Course Aim and Format
Ph.D. students need to develop advanced skills to be effective in modern research. In addition, the next career steps normally move participants into leadership positions that re-quire management skills, be it in public research or industry. Polls have shown that while their expert knowledge is usually good, most of them need to improve their competence in communication, teamwork and their capacity to lead a team, understand its group dynamics in order to deliver a successful performance. An important factor in successful coworkers lies in their good project, time and self-management.
AIM – To provide Ph.D. students with an opportunity to build their understanding, skills and confidence in project, time and self-management. This will enhance their overall effectiveness as they pursue their re-search studies and maximize success of their future careers.
METHOD – A balanced and structured program of interactive lectures, challenging activities outside of the “comfort zone” and review sessions will provide a variety of first-hand learning situations allowing participants to identify and take away relevant lessons (e.g. with Practical Ad-vice Cards). Facilitators are habilitated scientists and successful group leaders in the natural sciences.
Fabian Eidens SFB 901 "On-The-Fly Computing"
Even as a PhD student that finishes next year I learnt so much in this seminar and I wish that I had visited it in my first year. You might think that you are not really working in any of the topics, e.g. I'm not involved in project management, but trust me your are. Each of your bigger tasks (e.g. teaching, your next paper, your funding project meeting) is a project in itself and needs proper time management. Or your might feel that you have to juggle to many thinks at once, then book this seminar and learn how to manage yourself and your time. My personal favorite topics in this seminar are: sunken cost fallacy (and how to deal with it), s.m.a.r.t. goals (this guides your thoughts such that you can efficiently define tasks with an appropriate scope), and how to plan your day (60-40 rule).
Britta Hoyer SFB 901 "On-The-Fly Computing"
The main message of the course to me was that (almost) everything we do as researchers can be considered as a project and that each of these projects can actually benefit from being properly managed. It simply makes working on your research and teaching a lot more efficient. Especially during 2020 and the time in homeoffice, I’ve benefitted immensely from the techniques we’ve learned in the course to manage our workload, to prioritize tasks and to decide which projects might simply not be worth pursuing anymore. It was one of the courses which enabled you to put some of the tools you’ve learned into action and see a direct benefit for your day-to-day work.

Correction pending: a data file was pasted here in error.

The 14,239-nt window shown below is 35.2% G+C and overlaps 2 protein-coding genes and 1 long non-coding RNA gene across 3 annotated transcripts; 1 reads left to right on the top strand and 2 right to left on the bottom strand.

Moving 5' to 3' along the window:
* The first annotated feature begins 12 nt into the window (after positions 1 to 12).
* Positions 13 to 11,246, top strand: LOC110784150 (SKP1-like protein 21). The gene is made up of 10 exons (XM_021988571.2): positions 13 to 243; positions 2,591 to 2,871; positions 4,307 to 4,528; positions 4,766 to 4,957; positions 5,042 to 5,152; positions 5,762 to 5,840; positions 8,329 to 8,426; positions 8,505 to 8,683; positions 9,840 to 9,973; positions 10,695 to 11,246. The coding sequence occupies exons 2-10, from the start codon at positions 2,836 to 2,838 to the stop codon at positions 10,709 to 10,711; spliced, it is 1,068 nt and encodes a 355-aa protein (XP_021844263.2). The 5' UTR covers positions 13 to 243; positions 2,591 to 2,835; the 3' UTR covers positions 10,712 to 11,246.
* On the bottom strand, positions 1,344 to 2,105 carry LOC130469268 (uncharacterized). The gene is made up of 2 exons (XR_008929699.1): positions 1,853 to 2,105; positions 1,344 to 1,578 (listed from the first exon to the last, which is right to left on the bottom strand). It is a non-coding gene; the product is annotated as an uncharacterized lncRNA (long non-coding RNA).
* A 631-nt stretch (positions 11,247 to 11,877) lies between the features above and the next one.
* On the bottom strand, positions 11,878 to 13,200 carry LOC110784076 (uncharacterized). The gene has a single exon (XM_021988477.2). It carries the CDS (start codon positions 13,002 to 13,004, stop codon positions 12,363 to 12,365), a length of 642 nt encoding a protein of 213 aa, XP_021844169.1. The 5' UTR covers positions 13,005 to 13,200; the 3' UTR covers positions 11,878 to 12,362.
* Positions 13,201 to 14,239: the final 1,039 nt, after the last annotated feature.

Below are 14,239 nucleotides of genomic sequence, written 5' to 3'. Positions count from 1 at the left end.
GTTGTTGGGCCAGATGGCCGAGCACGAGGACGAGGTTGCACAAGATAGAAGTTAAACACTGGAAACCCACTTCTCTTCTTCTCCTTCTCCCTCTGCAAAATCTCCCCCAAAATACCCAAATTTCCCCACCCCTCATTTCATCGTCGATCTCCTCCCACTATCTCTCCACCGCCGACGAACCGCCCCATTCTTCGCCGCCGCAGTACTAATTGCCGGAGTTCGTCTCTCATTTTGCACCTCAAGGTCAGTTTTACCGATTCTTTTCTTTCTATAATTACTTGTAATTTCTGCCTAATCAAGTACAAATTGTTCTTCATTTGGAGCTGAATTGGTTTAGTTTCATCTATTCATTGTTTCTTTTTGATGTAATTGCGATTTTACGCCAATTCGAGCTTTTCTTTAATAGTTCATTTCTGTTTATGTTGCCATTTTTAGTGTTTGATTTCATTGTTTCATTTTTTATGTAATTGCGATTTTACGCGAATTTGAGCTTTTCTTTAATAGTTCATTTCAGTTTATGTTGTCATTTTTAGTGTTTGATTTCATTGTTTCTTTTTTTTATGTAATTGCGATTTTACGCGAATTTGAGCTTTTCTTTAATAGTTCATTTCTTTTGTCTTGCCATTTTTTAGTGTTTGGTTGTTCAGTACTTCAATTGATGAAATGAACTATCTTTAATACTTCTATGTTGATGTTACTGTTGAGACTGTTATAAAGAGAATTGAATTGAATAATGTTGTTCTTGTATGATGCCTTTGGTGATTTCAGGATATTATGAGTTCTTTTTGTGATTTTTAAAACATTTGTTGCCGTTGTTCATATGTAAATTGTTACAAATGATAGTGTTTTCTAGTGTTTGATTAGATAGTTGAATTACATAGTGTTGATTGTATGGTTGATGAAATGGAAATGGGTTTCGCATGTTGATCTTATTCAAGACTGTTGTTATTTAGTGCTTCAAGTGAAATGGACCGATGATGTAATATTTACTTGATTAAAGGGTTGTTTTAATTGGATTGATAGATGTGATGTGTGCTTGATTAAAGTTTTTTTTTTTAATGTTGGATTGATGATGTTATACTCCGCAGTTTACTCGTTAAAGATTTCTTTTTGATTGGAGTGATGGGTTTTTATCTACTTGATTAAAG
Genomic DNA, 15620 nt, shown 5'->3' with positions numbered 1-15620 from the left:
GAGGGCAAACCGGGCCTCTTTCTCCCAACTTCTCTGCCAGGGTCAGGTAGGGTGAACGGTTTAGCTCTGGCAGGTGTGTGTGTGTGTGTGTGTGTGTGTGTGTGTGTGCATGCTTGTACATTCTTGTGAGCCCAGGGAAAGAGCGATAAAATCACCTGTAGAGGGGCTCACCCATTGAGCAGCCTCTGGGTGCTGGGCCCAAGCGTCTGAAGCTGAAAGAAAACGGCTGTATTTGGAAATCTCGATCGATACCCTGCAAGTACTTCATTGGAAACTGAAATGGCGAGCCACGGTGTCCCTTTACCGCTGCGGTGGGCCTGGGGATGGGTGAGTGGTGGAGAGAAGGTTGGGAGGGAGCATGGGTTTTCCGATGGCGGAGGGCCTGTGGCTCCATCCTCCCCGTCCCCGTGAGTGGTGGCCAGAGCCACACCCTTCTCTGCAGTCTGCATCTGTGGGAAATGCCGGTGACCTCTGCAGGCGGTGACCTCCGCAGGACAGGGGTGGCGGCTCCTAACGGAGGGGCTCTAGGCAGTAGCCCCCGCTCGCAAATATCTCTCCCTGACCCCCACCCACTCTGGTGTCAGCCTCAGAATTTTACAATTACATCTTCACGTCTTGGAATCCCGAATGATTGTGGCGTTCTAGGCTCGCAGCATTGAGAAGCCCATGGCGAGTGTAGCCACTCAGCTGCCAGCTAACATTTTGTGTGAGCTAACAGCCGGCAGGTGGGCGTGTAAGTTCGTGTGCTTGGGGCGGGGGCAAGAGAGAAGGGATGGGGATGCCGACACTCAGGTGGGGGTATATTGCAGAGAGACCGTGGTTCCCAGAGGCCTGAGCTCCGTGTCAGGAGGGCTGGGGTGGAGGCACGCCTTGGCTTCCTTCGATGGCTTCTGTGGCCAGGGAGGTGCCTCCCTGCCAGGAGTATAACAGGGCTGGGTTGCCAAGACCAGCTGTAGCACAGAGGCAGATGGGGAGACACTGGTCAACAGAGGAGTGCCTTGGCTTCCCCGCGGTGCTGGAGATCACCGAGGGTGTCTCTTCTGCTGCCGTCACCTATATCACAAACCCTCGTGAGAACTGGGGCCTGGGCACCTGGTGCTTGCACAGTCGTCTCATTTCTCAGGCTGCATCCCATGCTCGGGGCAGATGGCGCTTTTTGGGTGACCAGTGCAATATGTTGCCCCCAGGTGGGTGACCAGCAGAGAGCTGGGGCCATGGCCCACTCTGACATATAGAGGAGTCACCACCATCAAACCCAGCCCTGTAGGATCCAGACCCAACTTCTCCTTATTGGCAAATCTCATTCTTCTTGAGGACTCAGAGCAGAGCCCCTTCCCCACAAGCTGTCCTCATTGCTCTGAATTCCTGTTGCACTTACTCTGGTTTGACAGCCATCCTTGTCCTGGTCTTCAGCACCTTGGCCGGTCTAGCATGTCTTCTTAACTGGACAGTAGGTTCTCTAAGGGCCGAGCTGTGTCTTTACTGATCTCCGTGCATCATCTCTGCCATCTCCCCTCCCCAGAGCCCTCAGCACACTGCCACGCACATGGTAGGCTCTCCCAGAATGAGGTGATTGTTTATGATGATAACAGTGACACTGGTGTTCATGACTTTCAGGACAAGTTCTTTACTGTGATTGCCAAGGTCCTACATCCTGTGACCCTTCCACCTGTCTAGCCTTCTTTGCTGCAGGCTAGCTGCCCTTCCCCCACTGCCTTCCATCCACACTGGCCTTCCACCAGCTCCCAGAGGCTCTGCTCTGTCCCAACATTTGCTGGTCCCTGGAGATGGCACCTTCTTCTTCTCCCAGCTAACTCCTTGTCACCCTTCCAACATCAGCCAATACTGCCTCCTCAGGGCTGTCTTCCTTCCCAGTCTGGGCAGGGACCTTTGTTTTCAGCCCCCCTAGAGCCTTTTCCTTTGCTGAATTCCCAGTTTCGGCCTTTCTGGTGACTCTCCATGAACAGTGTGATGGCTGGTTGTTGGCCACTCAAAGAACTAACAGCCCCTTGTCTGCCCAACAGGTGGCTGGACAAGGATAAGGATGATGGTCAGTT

I took part in the seminar "Project-, Time- and Self-Management" and learned a lot that helped me, in particular with working during the pandemic. I learned a lot about the value of prioritization and how to prioritize based on your individual goals. The tools, such as
SMART goals, PISPAR and the 60-40 rule, and also the materials they provided were very handy and helped me with progressing with research projects and teaching. Since the next iteration of this seminar has recently been announced, I can only recommend you to book it. Don't be discouraged because the seminar will be online. I attended the seminar just after the pandemic began and everybody wasn't that used to online formats and even back then the trainers did a terrific job and I can only imagine they further improved the format over the past year.
Dirk van Straaten SFB 901 "On-The-Fly Computing"
It is difficult to keep on track with the PhD, career plans or personal development while being sunk in day-to-day work. I strongly recommend you book this seminar to break out of your work routine and learn great tools and methods helping you to improve managing yourself and your projects!